ACLU Joins Nobel Laureates, U.S. Diplomats and World Leaders in Asking High Court to End the Execution of Minors

July 19, 2004 12:00 am

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For Minors as for Adults, Race Determines Who Gets the Death Penalty, Groups Argue


NEW YORK — The American Civil Liberties Union, the NAACP Legal Defense and Educational Fund, Inc. and others today joined 17 Nobel Peace Prize Laureates and nine former U.S. diplomats as well as medical and religious leaders in calling on the Supreme Court to end the juvenile death penalty.

“The briefs filed before the Court today demonstrate a broad consensus against executing adolescents,” said Diann Rust-Tierney, director of the ACLU’s Capital Punishment Project. “In our brief, we raise the particular concern, that conscious and unconscious racism operates to punish adolescents of color more harshly, and that is yet another reason why the death penalty should not be used in these cases.”

The brief filed by the ACLU, the NAACP Legal Defense and Education Fund and others points to empirical evidence that demonstrates that “juvenile offenders of color are generally more likely to be wrongfully convicted, wrongly sentenced to death and wrongfully subjected to an otherwise flawed adjudication.”

The Supreme Court agreed to hear the case, Roper v. Simmons, in January. However, arguments will not take place until the next term, which begins in the fall. The outcome could lead to a reversal of a 1989 decision in which the court upheld the death penalty for crimes committed by 16- and 17-year-olds. Since 1988, the court has barred execution of those 15 and younger.

Specifically at issue in this case is whether the Missouri Supreme Court was correct in overturning the death sentence of Christopher Simmons on the ground that executing minors violated the Eighth Amendment’s ban on cruel and unusual punishment. Simmons was 17 at the time of his crime.

The United States is one of only a handful of countries that execute juvenile offenders, and every other nation in the world has joined international agreements prohibiting the practice. Earlier this year, South Dakota and Wyoming banned the execution of juveniles under the age of 18; similar legislation passed in the New Hampshire Senate and House and the Florida Senate. Currently 31 states, the federal government, the U.S. Military prohibit the execution of juvenile offenders.

The actual execution of juvenile offenders is highly unusual in the United States, Rust-Tierney noted. Since the death penalty was reinstated in 1976, 43 states have never executed a juvenile offender. Eighty-two percent of juvenile executions have been carried out in only three states: Texas, Virginia and Oklahoma.

Currently there are 72 people on death row under death sentences received for crimes committed when they were adolescents. But juries are increasingly unwilling to put young offenders to death, as evidenced by a declining annual death sentence rate that now stands at its lowest point in 14 years. In 2003, only two juveniles were sentenced to death in the entire United States. An ABC News poll in December 2003 found that seven out of 10 Americans are opposed to the execution of juvenile offenders.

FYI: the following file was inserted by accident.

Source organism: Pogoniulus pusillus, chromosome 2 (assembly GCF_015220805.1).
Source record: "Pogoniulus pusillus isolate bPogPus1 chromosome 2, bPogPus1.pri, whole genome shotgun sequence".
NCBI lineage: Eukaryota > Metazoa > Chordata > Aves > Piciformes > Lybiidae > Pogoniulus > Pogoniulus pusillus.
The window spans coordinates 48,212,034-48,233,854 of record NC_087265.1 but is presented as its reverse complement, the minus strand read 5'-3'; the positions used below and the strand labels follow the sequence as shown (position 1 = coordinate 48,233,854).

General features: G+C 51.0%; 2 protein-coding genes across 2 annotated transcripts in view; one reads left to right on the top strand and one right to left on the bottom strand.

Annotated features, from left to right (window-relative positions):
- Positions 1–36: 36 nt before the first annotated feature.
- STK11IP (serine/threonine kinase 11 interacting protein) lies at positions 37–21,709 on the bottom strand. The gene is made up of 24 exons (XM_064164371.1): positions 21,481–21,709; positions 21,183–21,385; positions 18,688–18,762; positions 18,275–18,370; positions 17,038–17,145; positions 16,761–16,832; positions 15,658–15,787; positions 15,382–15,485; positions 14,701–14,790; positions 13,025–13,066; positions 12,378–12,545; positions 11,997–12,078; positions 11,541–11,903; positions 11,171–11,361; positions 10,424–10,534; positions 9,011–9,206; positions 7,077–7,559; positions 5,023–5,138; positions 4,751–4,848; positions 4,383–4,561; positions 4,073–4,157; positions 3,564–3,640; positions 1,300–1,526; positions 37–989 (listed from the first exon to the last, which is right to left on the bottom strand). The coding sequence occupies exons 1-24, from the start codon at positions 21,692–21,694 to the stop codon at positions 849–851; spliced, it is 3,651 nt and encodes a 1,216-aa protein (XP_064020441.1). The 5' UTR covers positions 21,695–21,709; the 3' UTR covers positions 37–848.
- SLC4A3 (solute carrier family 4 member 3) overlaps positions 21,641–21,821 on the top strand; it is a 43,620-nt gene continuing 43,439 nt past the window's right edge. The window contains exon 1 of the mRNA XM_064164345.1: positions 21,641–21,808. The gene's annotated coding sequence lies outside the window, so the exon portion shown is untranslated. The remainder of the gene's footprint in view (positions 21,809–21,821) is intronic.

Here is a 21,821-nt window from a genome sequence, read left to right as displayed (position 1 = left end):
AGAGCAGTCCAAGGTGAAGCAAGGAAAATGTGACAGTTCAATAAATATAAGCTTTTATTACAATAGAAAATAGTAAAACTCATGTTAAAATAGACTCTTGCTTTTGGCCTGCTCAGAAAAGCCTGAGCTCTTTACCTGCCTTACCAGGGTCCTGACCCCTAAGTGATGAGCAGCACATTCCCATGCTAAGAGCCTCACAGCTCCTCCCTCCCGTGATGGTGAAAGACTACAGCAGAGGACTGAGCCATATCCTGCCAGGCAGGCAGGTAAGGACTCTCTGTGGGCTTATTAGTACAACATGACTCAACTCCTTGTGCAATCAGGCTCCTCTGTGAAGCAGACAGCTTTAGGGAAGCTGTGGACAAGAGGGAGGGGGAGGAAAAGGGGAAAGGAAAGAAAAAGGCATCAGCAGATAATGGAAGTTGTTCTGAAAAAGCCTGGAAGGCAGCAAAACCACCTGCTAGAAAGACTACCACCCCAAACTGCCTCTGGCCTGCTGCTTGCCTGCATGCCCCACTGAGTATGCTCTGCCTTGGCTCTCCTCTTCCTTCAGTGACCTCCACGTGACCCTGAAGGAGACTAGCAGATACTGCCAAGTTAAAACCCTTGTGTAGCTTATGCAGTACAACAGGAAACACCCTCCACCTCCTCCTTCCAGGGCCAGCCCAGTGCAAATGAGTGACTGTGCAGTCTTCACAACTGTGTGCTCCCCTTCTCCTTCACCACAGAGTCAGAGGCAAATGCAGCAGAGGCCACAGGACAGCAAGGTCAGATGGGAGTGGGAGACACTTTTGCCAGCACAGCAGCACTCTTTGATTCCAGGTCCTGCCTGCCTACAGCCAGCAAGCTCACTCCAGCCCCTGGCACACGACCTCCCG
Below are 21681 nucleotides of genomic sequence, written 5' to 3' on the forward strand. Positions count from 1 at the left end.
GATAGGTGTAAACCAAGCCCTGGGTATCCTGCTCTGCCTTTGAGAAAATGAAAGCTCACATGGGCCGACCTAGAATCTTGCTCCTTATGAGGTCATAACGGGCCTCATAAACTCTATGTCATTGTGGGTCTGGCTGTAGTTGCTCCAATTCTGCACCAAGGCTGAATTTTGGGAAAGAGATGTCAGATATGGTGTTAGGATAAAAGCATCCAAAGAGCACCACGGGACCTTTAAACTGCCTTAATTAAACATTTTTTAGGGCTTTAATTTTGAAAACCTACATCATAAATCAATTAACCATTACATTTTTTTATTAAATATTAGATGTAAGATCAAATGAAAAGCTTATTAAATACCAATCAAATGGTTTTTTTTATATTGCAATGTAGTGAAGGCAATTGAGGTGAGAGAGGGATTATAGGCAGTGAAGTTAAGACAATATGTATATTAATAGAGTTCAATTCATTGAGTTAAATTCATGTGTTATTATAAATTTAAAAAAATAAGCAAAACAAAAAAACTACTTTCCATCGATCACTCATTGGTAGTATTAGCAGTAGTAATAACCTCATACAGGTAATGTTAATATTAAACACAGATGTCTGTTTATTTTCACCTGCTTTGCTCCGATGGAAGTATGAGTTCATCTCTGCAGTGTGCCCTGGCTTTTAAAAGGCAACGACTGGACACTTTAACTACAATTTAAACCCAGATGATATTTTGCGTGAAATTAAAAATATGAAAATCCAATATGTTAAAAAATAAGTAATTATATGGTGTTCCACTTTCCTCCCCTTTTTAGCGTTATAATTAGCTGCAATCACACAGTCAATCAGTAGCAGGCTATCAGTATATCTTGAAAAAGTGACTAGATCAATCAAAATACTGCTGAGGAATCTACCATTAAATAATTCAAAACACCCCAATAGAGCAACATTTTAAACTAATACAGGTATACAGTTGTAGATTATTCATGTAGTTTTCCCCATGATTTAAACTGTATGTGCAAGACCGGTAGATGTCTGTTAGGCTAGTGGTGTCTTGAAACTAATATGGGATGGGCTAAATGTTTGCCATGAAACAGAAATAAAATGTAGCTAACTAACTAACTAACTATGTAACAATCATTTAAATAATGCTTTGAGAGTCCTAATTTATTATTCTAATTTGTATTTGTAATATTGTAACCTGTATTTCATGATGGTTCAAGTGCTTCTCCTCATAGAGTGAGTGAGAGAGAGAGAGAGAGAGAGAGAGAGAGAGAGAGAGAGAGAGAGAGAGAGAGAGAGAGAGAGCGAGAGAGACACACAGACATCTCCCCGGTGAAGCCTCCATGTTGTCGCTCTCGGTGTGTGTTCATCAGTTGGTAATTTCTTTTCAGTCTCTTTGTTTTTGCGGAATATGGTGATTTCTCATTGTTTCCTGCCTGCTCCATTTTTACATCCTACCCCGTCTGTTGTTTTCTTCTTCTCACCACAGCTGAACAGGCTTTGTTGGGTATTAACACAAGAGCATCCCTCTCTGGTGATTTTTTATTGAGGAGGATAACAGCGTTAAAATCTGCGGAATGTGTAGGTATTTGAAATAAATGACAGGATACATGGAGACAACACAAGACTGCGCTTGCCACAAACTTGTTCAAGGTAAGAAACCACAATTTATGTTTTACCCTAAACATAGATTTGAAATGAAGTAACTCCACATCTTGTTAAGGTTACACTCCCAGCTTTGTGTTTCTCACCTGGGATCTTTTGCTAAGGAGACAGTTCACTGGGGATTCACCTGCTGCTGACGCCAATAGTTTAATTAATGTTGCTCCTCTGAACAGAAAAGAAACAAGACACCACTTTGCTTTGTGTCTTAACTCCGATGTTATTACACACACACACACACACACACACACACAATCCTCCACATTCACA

In addition to the brief filed by the ACLU and NAACP LDF, the nation’s leading medical organizations including the American Medical Association, the American Psychiatric Association, the American Society of Adolescent Psychiatry and the American Academy of Children and Adolescents, submitted a brief.

More than 420 prominent pediatricians, child and adolescent psychiatrists and neurologists, including former Surgeon Generals C. Everett Koop and Julius Richmond, and Drs. T. Berry Brazelton and Alvin Poussaint submitted the Health Professionals’ Call to Abolish the Death Penalty to the Court as part of their brief.

Seventeen Nobel Peace Prize Laureates, including former President Jimmy Carter, former Soviet President Mikhail Gorbachev, former South African President F. W. de Klerk and the Dalai Lama, as well as nine former U.S. diplomats also submitted briefs in support of ending the juvenile death penalty.

In their brief, the former diplomats maintain that permitting a few select states to continue executing juvenile offenders increasingly isolates the United States from its close allies and aligns it with countries that consistently demonstrate poor human rights records. The prohibition of the juvenile death penalty is widely recognized as a rule of customary international law, according to the brief they submitted.

Nearly 50 countries in the European Union and Members of the International Community also submitted a brief, as did the Bar Association of England and Wales.

More than 25 major religious denominations in the United States also submitted a brief, including the U.S. Conference of Catholic Bishops, Greek Orthodox Church, Presbyterian Church USA, American Baptist Church USA, United Methodist Church, Episcopal Church USA and the American Jewish Committee.

Many prominent child welfare groups, including the Children’s Defense Fund, Child Welfare League of America, Voices for America’s Children, and the National Association of Counsel for Children also submitted a brief.

Other advocacy groups submitting briefs in favor of ending the death penalty for juveniles included Murder Victims’ Families for Reconciliation, an organization of murder victims’ family members who oppose the death penalty, and the American Bar Association.

The ACLU/NAACP-LDF brief was also signed by National Association of Criminal Defense Lawyers, National Bar Association, National Urban League Institute for Opportunity and Equality, National Black Police Officers, National Conference of Black Lawyers and National Black Law Students Association. It is online at /node/36312

For more information on the case, plus links to the other briefs filed, go to

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